When prosecuting a patent application before the Patent Office, applicants often make certain arguments on the record about why prior art references are not applicable to the claimed invention. These statements, however, can (and will be) used against the Applicant in any later litigation involving the claimed invention. The legal structure controlling how these situations can be used to limit claim scope is referred to as "prosecution disclaimer."
In a recent case involving MIT, the Federal Circuit analyzed the requirements for prosecution disclaimer. The case involved whether certain claimed elements relating to "vascularized organ tissue" included skin. During prosecution, extensive prior art was cited relating to skin (but only the think outer layer) and MIT took numerous different approaches with distinct claim language and corresponding declarations to try and distinguish the prior art. MIT tried to claim non-skin structures, but later abandoned this approach. MIT also tried certain thickness limitations, but likewise abandoned that approach. Finally, MIT settled on the "vascularized organ tissue" limitations and was successful in convincing the examiner to allow the application.
In describing the applicable legal rules, the Court summarizes as follows:
"The doctrine of prosecution disclaimer . . . preclud[es] patentees from recapturing through claim interpretation specific meanings disclaimed during prosecution.” Omega Eng’g, Inc. v. Raytek Corp., 334 F.3d 1314, 1323 (Fed. Cir. 2003). “[I]n order for prosecution disclaimer to attach, the disavowal must be both clear and unmistakable.” 3M Innovative Props. Co. v. Tredegar Corp., 725 F.3d 1315, 1325 (Fed. Cir. 2013). This case therefore requires that we analyze whether statements MIT made during the prosecution of the asserted patents amount to a clear and unmistakable disclaimer limiting the meaning of the claim terms. “Where the alleged disavowal is ambiguous, or even ‘amenable to multiple reasonable interpretations,’ we have declined to find prosecution disclaimer.” Avid Tech., Inc. v. Harmonic, Inc., 812 F.3d 1040, 1045 (Fed. Cir. 2016) (quoting Cordis Corp. v. Medtronic AVE, Inc., 339 F.3d 1352, 1359 (Fed. Cir. 2003) and citing Omega Eng’g, 334 F.3d at 1325 (“[W]e have thus consistently rejected prosecution statements too vague or ambiguous to qualify as a disavowal of claim scope.”)). “The party seeking to invoke prosecution history disclaimer bears the burden of proving the existence of a ‘clear and unmistak- able’ disclaimer that would have been evident to one skilled in the art.” Trivascular, Inc. v. Samuels, 812 F.3d 1056, 1063–64 (Fed. Cir. 2016)."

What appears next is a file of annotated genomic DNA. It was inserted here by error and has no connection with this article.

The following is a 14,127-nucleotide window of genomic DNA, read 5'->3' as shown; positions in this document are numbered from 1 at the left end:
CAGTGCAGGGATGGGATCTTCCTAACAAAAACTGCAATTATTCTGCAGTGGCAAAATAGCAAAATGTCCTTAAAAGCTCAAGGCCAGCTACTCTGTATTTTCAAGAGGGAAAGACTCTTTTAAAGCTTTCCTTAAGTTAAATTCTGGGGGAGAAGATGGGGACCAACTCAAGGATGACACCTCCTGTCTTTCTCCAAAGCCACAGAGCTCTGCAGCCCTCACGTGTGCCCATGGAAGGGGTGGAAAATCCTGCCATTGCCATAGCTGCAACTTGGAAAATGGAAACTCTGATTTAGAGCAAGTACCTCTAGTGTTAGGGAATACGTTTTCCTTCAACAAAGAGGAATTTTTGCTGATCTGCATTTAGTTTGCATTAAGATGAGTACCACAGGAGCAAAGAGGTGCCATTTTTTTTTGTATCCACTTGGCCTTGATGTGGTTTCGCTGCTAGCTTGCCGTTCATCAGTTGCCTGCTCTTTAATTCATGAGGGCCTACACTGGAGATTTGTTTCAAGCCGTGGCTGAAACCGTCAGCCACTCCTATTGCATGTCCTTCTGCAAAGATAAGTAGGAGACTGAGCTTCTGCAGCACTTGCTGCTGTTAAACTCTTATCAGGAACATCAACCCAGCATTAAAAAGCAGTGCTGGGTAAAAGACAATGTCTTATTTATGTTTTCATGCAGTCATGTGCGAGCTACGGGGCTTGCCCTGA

An important aspect of prosecution disclaimer is that the statements must be analyzed in context, including the overall statements and the limitations of the then-pending claims. Here, the court dismissed statements that in isolation would have seemed to disclaim skin as an organ by considering them "in the context of the prosecution history as a whole." The cited statements were insufficient to establish prosecution disclaimer because the statements, including detailed declarations, were directed to claim limitations no longer present in the issued claims. Further, the court looked at the statements from the point of view of a skilled artisan, in terms of whether the skilled artisan would "read the statements in context as limiting the invention to any particular organ or as excluding skin."
This case illustrates that in applications having extensive prosecution history, it can be helpful to the patentee to vary claim language and wording, including significantly adjusting claim limitations late in prosecution. Of course, to be able to make such amendments the specification must be originally prepared to support different claim language. Not only can new language enable a reset with an Examiner that may be entrenched against certain wording, but it can also minimize extensive statements already on record made with respect to no longer present claim limitations.